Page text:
Goleman, a pioneer in making emotion research more accessible he suggests that emotional intelligence—founded on a profound self- and social-awareness, as well as grasp of emotion’s purpose and variation—is undervalued in our society. A keen grasp of ourselves as emotional beings is vital to our happiness and flourishing. Reading this during my first real period of unemployment was especially revealing, because it revealed several anxieties and excitements, several fears and sadnesses. I’m learning to pay better attention to those emotional depths, and that itself is emotional intelligence in practice.
One thing I wish Goleman had given more attention to was the actual nuances of the emotional spectrum. He covers the core emotions, but doesn’t really dive into the subtle variations of each emotion. Paul Ekman’s Atlas of Emotions, done at the behest of the Dalai Lama, was a terrific supplement to Goleman’s books in this regard, as was his model of trigger/experience/response. (Ekman was the main consultant for crafting Pixar’s terrific movie Inside Out.)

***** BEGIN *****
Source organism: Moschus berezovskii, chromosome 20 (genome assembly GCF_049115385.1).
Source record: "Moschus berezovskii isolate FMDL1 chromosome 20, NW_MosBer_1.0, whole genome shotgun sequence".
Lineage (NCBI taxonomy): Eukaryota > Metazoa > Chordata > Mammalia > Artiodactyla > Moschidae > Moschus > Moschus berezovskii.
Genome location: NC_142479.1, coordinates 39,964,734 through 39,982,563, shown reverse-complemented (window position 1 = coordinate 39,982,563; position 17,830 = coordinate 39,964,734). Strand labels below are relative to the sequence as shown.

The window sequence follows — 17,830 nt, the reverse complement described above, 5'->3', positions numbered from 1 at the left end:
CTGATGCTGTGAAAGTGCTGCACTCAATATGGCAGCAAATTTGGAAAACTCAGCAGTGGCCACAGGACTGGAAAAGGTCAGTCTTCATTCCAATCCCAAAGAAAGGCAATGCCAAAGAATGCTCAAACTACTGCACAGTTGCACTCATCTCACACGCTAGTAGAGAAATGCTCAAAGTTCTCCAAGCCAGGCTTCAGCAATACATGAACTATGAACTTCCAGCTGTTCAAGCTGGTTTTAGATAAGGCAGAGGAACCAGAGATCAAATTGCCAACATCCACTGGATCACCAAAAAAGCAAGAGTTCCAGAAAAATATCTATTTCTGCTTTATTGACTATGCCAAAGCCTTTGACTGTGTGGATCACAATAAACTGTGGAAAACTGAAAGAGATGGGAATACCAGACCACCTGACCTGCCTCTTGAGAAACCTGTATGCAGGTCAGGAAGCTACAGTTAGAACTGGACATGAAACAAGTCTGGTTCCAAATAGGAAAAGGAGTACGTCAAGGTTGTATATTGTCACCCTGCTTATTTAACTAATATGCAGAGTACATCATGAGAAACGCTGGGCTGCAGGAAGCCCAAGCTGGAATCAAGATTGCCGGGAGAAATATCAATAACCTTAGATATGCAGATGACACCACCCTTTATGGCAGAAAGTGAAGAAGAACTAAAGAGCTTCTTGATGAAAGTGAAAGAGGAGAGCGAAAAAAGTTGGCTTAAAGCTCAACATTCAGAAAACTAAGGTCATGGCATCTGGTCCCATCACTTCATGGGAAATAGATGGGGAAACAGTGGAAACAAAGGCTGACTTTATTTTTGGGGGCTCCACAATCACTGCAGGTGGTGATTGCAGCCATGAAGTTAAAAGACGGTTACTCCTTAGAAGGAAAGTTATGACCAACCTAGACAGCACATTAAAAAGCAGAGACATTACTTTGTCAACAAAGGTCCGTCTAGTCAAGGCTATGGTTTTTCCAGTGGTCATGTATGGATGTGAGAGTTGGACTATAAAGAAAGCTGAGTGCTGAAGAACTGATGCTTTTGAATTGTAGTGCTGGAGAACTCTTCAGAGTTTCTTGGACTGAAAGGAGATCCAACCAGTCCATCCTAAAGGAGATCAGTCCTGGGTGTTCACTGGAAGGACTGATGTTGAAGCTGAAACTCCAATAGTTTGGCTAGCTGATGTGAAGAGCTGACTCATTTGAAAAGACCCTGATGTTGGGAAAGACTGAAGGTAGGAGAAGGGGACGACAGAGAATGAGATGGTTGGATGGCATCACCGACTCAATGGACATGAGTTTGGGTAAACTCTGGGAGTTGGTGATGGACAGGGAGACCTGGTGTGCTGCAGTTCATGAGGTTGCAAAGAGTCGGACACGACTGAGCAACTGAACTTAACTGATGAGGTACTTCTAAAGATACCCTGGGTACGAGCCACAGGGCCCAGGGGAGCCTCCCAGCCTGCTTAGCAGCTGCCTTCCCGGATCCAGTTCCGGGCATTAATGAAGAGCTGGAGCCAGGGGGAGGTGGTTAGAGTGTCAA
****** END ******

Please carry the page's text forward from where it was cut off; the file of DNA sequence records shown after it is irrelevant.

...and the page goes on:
All-in-all, though, a valuable read for me. One avenue for exploration that needs exploring still is—what is the relationship between my UX design work and emotions? How does emotional context and emotional sway factor into my process and final products? Aaron Walter’s Designing for Emotion is probably my next go-to. In addition, Brené Brown’s recent release Atlas of the Heart could be useful in gathering more information about the varieties of emotional experience.